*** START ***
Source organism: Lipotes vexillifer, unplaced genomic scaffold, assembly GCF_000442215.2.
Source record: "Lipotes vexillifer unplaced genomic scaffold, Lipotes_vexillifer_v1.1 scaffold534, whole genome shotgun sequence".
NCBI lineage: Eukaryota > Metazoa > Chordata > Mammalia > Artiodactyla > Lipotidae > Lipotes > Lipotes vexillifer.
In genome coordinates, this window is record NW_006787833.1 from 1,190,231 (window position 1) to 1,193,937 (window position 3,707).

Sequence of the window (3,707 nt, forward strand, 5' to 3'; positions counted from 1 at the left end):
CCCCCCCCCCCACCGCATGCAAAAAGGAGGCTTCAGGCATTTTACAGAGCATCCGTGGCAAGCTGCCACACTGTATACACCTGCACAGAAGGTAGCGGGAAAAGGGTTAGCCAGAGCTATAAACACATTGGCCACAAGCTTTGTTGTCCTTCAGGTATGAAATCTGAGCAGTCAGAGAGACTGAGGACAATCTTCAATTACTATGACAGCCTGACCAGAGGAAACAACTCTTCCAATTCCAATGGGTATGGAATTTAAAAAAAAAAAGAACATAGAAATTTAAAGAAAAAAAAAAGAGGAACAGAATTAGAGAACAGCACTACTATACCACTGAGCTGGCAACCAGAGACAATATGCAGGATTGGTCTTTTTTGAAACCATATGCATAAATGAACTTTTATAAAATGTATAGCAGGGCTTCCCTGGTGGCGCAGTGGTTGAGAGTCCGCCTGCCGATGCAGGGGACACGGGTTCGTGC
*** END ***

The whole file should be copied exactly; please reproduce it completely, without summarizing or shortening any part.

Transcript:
Source organism: Lipotes vexillifer, unplaced genomic scaffold, assembly GCF_000442215.2.
Source record: "Lipotes vexillifer unplaced genomic scaffold, Lipotes_vexillifer_v1.1 scaffold534, whole genome shotgun sequence".
NCBI lineage: Eukaryota > Metazoa > Chordata > Mammalia > Artiodactyla > Lipotidae > Lipotes > Lipotes vexillifer.
In genome coordinates, this window is record NW_006787833.1 from 1,190,231 (window position 1) to 1,193,937 (window position 3,707).

Sequence of the window (3,707 nt, forward strand, 5' to 3'; positions counted from 1 at the left end):
CCCCCCCCCCCACCGCATGCAAAAAGGAGGCTTCAGGCATTTTACAGAGCATCCGTGGCAAGCTGCCACACTGTATACACCTGCACAGAAGGTAGCGGGAAAAGGGTTAGCCAGAGCTATAAACACATTGGCCACAAGCTTTGTTGTCCTTCAGGTATGAAATCTGAGCAGTCAGAGAGACTGAGGACAATCTTCAATTACTATGACAGCCTGACCAGAGGAAACAACTCTTCCAATTCCAATGGGTATGGAATTTAAAAAAAAAAAGAACATAGAAATTTAAAGAAAAAAAAAAGAGGAACAGAATTAGAGAACAGCACTACTATACCACTGAGCTGGCAACCAGAGACAATATGCAGGATTGGTCTTTTTTGAAACCATATGCATAAATGAACTTTTATAAAATGTATAGCAGGGCTTCCCTGGTGGCGCAGTGGTTGAGAGTCCGCCTGCCGATGCAGGGGACACGGGTTCGTGC